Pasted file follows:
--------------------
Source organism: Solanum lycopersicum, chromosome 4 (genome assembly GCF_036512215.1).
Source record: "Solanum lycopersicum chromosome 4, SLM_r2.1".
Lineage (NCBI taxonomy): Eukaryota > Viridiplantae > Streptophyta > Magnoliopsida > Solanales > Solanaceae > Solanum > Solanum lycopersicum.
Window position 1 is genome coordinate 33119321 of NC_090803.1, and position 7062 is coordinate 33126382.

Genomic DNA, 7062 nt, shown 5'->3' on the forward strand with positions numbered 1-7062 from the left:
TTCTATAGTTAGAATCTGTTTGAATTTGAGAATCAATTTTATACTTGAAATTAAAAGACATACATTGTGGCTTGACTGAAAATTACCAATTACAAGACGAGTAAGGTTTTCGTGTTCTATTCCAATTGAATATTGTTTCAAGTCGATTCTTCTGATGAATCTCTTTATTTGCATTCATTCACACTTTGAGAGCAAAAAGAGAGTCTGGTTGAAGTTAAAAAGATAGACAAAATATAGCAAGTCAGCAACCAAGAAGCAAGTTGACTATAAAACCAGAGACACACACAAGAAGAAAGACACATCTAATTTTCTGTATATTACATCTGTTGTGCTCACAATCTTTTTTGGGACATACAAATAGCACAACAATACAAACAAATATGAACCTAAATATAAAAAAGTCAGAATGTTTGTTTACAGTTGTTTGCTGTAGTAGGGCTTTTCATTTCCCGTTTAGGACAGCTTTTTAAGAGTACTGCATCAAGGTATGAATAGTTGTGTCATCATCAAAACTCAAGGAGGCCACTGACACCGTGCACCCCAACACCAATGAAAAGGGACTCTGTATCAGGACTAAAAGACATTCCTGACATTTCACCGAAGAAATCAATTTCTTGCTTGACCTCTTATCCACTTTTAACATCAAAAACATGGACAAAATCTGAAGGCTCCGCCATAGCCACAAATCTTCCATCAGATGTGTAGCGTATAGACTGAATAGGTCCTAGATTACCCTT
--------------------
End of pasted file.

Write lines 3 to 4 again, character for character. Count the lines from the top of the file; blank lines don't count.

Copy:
Lineage (NCBI taxonomy): Eukaryota > Viridiplantae > Streptophyta > Magnoliopsida > Solanales > Solanaceae > Solanum > Solanum lycopersicum.
Window position 1 is genome coordinate 33119321 of NC_090803.1, and position 7062 is coordinate 33126382.